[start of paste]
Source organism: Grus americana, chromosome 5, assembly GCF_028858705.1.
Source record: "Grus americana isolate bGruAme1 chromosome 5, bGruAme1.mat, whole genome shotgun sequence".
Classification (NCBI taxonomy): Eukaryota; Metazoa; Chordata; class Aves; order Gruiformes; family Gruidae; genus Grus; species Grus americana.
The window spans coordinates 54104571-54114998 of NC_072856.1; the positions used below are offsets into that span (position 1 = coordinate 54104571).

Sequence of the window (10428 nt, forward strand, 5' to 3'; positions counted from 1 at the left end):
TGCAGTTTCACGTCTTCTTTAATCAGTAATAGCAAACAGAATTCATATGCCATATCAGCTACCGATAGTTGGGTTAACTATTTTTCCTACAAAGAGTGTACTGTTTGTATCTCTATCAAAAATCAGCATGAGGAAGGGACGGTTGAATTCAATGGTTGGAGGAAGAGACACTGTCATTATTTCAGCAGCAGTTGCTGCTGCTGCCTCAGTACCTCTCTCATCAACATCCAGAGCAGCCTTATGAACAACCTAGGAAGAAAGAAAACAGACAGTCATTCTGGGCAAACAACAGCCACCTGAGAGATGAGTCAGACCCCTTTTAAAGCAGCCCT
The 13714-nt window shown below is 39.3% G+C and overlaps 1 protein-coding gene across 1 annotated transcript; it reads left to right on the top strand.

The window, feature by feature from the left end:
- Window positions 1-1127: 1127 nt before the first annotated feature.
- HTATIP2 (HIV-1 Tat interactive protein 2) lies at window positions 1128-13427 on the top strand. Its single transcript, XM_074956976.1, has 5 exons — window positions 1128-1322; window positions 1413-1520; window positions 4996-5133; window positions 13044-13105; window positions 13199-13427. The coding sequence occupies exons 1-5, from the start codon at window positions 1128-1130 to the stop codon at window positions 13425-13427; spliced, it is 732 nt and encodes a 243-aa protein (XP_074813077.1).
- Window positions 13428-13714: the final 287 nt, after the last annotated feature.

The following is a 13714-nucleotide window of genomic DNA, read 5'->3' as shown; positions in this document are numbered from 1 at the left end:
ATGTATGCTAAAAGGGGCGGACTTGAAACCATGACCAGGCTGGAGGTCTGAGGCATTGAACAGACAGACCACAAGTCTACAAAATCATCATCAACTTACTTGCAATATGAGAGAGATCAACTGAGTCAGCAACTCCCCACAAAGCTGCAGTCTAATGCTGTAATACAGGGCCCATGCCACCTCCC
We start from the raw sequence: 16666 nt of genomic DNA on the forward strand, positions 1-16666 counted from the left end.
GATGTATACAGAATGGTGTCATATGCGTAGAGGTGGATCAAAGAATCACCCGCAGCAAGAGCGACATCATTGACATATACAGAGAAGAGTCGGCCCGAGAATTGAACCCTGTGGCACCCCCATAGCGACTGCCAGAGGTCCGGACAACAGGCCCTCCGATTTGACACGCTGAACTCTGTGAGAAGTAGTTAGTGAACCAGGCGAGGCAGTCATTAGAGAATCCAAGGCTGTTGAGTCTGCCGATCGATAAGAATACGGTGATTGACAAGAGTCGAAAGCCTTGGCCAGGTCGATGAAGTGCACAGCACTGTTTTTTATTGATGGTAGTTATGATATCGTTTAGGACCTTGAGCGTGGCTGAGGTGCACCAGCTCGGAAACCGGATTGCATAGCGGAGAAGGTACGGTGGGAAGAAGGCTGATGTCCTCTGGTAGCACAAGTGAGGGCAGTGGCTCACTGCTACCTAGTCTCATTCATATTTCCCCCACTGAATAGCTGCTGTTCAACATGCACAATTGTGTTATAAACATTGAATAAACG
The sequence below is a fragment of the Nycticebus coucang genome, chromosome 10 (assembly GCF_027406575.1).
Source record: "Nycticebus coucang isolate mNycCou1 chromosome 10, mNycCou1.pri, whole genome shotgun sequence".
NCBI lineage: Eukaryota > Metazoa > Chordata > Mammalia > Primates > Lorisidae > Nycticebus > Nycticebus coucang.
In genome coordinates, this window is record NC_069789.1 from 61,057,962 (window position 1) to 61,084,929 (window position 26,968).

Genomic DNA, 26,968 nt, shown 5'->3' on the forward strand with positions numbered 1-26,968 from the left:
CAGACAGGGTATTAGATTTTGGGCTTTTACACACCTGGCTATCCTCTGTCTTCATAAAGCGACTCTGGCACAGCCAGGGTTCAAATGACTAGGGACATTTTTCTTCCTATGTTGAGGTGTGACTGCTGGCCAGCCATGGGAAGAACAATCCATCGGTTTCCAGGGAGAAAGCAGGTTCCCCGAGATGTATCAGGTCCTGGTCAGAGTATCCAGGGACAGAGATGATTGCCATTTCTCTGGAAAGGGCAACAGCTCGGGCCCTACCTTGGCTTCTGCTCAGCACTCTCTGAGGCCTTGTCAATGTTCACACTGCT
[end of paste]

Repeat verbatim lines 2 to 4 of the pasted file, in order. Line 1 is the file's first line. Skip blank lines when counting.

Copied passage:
Source record: "Grus americana isolate bGruAme1 chromosome 5, bGruAme1.mat, whole genome shotgun sequence".
Classification (NCBI taxonomy): Eukaryota; Metazoa; Chordata; class Aves; order Gruiformes; family Gruidae; genus Grus; species Grus americana.
The window spans coordinates 54104571-54114998 of NC_072856.1; the positions used below are offsets into that span (position 1 = coordinate 54104571).